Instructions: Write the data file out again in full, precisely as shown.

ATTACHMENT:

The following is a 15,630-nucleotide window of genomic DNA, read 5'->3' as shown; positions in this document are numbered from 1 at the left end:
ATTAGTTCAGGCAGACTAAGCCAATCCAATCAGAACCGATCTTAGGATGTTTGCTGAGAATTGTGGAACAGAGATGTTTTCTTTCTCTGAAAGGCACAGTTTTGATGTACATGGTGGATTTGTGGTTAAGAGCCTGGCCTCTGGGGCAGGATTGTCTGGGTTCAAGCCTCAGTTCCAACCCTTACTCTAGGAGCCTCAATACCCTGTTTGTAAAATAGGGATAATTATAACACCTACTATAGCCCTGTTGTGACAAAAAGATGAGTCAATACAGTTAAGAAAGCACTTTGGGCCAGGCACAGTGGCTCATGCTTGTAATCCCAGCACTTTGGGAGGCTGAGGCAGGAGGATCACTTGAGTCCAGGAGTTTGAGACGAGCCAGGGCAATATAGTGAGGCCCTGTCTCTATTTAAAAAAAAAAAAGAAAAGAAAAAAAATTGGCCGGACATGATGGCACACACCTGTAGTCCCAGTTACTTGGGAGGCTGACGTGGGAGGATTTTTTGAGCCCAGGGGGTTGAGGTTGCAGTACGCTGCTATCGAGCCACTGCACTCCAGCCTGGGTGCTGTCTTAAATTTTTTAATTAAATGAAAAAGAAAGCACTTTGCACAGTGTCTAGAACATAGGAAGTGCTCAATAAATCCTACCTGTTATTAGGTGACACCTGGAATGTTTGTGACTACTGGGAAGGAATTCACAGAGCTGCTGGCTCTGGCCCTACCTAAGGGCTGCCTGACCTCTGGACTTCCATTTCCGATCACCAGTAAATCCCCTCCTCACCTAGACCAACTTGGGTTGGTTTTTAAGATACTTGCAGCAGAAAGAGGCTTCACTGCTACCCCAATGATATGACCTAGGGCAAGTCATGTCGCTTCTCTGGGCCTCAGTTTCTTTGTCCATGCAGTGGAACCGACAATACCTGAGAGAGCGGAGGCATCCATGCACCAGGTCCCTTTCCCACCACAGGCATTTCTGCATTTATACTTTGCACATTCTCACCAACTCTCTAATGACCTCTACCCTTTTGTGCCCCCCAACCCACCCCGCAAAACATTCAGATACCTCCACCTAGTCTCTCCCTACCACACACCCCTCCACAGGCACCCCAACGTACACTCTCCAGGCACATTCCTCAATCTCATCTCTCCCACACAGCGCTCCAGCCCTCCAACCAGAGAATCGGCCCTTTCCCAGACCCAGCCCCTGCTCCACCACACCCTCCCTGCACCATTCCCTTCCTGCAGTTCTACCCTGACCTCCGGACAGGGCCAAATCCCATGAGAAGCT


The following is a 15,630-nucleotide window of genomic DNA, read 5'->3' as shown; positions in this document are numbered from 1 at the left end:
ATTAGTTCAGGCAGACTAAGCCAATCCAATCAGAACCGATCTTAGGATGTTTGCTGAGAATTGTGGAACAGAGATGTTTTCTTTCTCTGAAAGGCACAGTTTTGATGTACATGGTGGATTTGTGGTTAAGAGCCTGGCCTCTGGGGCAGGATTGTCTGGGTTCAAGCCTCAGTTCCAACCCTTACTCTAGGAGCCTCAATACCCTGTTTGTAAAATAGGGATAATTATAACACCTACTATAGCCCTGTTGTGACAAAAAGATGAGTCAATACAGTTAAGAAAGCACTTTGGGCCAGGCACAGTGGCTCATGCTTGTAATCCCAGCACTTTGGGAGGCTGAGGCAGGAGGATCACTTGAGTCCAGGAGTTTGAGACGAGCCAGGGCAATATAGTGAGGCCCTGTCTCTATTTAAAAAAAAAAAAGAAAAGAAAAAAAATTGGCCGGACATGATGGCACACACCTGTAGTCCCAGTTACTTGGGAGGCTGACGTGGGAGGATTTTTTGAGCCCAGGGGGTTGAGGTTGCAGTACGCTGCTATCGAGCCACTGCACTCCAGCCTGGGTGCTGTCTTAAATTTTTTAATTAAATGAAAAAGAAAGCACTTTGCACAGTGTCTAGAACATAGGAAGTGCTCAATAAATCCTACCTGTTATTAGGTGACACCTGGAATGTTTGTGACTACTGGGAAGGAATTCACAGAGCTGCTGGCTCTGGCCCTACCTAAGGGCTGCCTGACCTCTGGACTTCCATTTCCGATCACCAGTAAATCCCCTCCTCACCTAGACCAACTTGGGTTGGTTTTTAAGATACTTGCAGCAGAAAGAGGCTTCACTGCTACCCCAATGATATGACCTAGGGCAAGTCATGTCGCTTCTCTGGGCCTCAGTTTCTTTGTCCATGCAGTGGAACCGACAATACCTGAGAGAGCGGAGGCATCCATGCACCAGGTCCCTTTCCCACCACAGGCATTTCTGCATTTATACTTTGCACATTCTCACCAACTCTCTAATGACCTCTACCCTTTTGTGCCCCCCAACCCACCCCGCAAAACATTCAGATACCTCCACCTAGTCTCTCCCTACCACACACCCCTCCACAGGCACCCCAACGTACACTCTCCAGGCACATTCCTCAATCTCATCTCTCCCACACAGCGCTCCAGCCCTCCAACCAGAGAATCGGCCCTTTCCCAGACCCAGCCCCTGCTCCACCACACCCTCCCTGCACCATTCCCTTCCTGCAGTTCTACCCTGACCTCCGGACAGGGCCAAATCCCATGAGAAGCT